1. Make roommates jointly liable on the lease
    One of your first questions may be whether or not to allow subletting. To protect yourself and your property, subletting isn’t recommended. This is because subletters don’t actually sign the lease, so they aren’t legally jointly liable for rent or upholding the stipulations of the lease agreement.

    For this reason, you should have all tenants’ names on the lease and have each party sign it. Make sure your lease states that tenants are “jointly and severally liable.” This essentially treats all the tenants like one person, so if one of your tenants violates the lease, the other roommates share equal responsibility. Although it may not seem fair from the standpoint of the tenants, it’s a standard provision that gives everyone greater incentive to follow the terms of the lease.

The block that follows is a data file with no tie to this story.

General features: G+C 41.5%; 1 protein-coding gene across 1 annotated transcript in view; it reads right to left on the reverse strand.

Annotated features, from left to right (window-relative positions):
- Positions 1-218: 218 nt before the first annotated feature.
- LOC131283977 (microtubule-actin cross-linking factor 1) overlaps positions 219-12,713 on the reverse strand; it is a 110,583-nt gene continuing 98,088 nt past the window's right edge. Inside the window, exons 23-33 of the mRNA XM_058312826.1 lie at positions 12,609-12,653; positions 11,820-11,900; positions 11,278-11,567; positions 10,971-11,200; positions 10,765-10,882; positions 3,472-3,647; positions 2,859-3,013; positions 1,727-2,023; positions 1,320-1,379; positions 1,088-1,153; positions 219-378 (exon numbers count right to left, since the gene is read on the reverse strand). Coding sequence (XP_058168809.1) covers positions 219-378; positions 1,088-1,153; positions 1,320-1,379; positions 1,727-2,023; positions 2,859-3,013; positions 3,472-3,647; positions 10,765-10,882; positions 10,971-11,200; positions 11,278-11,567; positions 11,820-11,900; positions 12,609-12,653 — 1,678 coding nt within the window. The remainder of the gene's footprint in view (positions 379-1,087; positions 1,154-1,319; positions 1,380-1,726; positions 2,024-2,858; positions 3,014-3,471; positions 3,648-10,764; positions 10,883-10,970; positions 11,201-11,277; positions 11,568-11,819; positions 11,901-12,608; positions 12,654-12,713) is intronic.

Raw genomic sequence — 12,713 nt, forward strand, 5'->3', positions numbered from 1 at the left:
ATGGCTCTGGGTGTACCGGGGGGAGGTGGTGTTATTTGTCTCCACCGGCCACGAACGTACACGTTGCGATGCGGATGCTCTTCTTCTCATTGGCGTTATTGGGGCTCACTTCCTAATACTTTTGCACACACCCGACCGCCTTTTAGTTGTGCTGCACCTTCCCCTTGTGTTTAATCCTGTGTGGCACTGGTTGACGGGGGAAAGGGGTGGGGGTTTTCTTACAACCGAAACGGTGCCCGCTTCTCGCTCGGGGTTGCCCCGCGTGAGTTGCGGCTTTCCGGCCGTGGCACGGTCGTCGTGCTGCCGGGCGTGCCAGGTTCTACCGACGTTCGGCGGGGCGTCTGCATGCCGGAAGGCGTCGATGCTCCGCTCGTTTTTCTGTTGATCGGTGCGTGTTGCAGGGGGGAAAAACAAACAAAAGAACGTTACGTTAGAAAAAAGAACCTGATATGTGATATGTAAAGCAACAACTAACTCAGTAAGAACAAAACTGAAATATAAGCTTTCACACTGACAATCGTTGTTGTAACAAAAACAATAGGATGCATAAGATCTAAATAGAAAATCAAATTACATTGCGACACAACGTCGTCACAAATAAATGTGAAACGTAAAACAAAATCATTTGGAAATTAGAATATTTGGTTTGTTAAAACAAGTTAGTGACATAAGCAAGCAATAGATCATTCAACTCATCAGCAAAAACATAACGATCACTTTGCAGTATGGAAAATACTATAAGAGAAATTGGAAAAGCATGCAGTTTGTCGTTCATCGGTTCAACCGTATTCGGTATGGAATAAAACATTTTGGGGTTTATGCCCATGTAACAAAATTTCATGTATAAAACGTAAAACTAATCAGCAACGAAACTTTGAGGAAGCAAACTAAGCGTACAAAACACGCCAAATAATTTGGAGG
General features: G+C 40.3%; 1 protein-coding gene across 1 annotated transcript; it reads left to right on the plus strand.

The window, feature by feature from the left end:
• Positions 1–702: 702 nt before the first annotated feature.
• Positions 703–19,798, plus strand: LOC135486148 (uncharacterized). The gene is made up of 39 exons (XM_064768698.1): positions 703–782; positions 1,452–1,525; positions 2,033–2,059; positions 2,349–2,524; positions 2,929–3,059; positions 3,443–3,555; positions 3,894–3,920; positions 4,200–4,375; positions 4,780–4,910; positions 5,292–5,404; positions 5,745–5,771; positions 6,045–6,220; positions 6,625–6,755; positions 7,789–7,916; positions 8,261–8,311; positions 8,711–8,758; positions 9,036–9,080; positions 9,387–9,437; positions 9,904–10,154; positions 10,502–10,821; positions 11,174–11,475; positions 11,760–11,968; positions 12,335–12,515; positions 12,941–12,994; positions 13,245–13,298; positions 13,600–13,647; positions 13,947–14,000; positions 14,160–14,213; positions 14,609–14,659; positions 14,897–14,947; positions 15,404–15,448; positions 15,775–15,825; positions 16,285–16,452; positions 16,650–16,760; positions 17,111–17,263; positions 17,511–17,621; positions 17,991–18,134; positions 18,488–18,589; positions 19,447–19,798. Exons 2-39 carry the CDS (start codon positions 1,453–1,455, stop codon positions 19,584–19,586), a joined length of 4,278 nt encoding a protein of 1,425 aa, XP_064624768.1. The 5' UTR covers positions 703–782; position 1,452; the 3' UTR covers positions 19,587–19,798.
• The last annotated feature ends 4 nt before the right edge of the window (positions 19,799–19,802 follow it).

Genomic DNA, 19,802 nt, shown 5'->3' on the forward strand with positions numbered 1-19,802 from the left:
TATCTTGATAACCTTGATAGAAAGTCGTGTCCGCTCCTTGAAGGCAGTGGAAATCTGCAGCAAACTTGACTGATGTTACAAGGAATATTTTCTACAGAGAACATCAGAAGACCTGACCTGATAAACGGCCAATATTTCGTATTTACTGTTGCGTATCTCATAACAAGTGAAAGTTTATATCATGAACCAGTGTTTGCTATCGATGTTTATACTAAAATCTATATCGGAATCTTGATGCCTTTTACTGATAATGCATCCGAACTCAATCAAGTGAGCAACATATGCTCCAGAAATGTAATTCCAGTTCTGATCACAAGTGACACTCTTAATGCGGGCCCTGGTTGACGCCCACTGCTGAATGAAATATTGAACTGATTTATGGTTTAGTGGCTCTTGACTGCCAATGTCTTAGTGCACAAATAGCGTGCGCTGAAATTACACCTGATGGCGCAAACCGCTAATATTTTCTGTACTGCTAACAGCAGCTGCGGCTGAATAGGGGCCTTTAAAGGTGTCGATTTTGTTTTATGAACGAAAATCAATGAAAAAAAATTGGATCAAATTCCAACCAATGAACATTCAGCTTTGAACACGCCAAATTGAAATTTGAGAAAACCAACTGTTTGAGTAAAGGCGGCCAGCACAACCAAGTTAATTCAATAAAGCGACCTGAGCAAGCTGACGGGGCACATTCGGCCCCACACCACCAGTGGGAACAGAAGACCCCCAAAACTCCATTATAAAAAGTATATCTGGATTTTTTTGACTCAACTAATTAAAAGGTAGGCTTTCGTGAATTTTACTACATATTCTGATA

1. Screen co-tenants
    All tenants should be screened with a credit check and background check before taking up residence at your property, regardless of whether they’re the original tenant or co-tenant. RentalConnect may be a good option for you, as it allows you to defer the cost of the screenings onto the tenant.
  1. Don’t divide security deposits
    Security deposits should only be returned when all the occupants have moved out and you have the chance to fully inspect the property for damage. Co-tenants should work out between themselves how they’d like to handle the security deposit if one of them moves out. One suggestion you could offer is to have the new tenant pay the original tenant their share of the security deposit. If the co-tenant moves out before the original tenant, the original tenant can return the security deposit to them. If the original tenant decides to move, they can keep the co-tenant’s share, and you can return the full security deposit to the co-tenant after they move.